Cayuse North America1
Chimariko North America1
Chitimacha North America1
Chono South America1
Coahuilteco North America1
Cofán South America1
Comecrudan North America1
Cotoname North America1
Cuitlatec North America1
Culli South America1
Damal Oceania1
Dem Oceania1
Dibiyaso Oceania1
Duna Oceania1
Elamite Eurasia1
Elseng Oceania1
Esselen North America1
Etruscan Eurasia1
Fasu Oceania1
Fulniô South America1
Gaagudju Australia1
Guachi South America1
Guaicurian North America1
Guamo South America1
Guató South America1
Gule Africa1
Guriaso Oceania1
Hadza Africa1
Hattic Eurasia1
Hoti South America1
Hruso Eurasia1
Iberian Eurasia1
Irántxe-Münkü South America1
Itonama South America1
Jalaa Africa1
Jirajaran South America1
Kaki Ae Oceania1
Kanoê South America1
Kapori Oceania1
Karami Oceania1
Karankawa North America1
Kariri South America1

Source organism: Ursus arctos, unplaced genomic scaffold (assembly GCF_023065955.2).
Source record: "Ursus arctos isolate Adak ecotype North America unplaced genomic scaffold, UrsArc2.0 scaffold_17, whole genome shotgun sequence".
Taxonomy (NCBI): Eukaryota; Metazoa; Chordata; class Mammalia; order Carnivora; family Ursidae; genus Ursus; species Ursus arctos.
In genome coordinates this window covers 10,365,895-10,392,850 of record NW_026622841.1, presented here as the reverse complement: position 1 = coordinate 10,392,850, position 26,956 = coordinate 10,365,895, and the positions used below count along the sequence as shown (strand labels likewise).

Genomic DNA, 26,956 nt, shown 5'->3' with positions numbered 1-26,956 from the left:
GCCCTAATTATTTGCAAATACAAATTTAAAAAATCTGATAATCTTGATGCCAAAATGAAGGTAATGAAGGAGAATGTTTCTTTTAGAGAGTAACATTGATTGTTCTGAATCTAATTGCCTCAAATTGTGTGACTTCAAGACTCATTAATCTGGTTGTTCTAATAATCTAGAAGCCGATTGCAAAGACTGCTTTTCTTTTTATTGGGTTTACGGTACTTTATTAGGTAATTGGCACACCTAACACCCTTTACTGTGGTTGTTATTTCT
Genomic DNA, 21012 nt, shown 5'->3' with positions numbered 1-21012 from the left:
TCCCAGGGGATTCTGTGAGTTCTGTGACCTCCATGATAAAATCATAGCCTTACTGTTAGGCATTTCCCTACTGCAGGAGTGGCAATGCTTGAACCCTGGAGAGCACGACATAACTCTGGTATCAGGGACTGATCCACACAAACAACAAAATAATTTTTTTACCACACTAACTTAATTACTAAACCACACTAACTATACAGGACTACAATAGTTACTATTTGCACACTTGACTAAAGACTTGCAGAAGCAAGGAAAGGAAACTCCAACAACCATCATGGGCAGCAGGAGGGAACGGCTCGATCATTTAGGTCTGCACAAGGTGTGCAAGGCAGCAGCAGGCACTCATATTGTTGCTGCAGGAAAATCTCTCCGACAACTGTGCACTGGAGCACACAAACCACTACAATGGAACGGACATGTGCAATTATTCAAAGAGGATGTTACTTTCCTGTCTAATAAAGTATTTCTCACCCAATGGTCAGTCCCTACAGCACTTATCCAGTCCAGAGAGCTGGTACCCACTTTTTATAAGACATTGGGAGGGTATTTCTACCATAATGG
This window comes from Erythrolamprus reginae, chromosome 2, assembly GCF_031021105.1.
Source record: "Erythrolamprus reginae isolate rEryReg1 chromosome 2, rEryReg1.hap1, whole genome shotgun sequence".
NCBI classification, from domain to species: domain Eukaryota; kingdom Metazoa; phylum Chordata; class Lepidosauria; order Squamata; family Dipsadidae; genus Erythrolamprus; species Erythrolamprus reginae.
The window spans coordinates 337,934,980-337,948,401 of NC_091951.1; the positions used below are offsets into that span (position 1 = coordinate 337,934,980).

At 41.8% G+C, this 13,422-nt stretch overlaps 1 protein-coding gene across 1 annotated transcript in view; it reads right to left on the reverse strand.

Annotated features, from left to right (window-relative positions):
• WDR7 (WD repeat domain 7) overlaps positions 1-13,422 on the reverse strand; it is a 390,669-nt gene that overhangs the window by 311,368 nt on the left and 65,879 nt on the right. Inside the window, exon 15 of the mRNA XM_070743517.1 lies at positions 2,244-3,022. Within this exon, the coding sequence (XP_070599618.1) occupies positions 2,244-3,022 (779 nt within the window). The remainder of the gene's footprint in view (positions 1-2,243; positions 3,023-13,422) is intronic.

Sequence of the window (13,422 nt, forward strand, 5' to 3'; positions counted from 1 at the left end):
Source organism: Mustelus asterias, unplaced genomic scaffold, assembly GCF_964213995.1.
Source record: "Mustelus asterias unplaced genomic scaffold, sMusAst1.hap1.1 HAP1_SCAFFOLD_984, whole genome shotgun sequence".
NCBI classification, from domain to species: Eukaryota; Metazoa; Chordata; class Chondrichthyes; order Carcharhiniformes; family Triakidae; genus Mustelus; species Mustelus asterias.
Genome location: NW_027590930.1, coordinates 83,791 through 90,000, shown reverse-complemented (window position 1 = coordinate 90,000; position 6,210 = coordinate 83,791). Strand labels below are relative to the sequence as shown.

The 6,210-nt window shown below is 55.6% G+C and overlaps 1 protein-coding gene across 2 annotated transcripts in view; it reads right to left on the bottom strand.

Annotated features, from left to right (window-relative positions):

Karok North America1
Kehu Oceania1
Kenaboi Eurasia1
Kibiri Oceania1
Kimki Oceania1
Klamath-Modoc North America1
Kol (Papua New Guinea) Oceania1
Kujarge Africa1
Kunama Africa1
Kungarakany Australia1
Kunza South America1
Kuot Oceania1
Kusunda Eurasia1
Kutenai North America1
Kwaza South America1
Laal Africa1
Lafofa Africa1
Laragia Australia1
Lavukaleve Oceania1
Leco South America1
Lule South America1
Máku South America1
Maratino North America1
Marori Oceania1
Massep Oceania1
Matanawí South America1
Mato Grosso Arára South America1
Mawes Oceania1
Maybrat-Karon Oceania1
Meroitic Africa1
Mimi-Gaudefroy Africa1
Minkin Australia1
Mochica South America1
Molale North America1
Molof Oceania1
Mor (Bomberai Peninsula) Oceania1
Mosetén-Chimané South America1
Movima South America1
Mpur Oceania1
Muniche South America1
Mure South America1
Nara Africa1
Natchez North America1
Nihali Eurasia1
Odiai Oceania1
Omurano South America1
Ongota Africa1
Oti South America1
Oyster Bay-Big River-Little Swanport Australia1
Páez South America1
Pankararú South America1
Papi Oceania1
Pawaia Oceania1
Payagua South America1
Pele-Ata Oceania1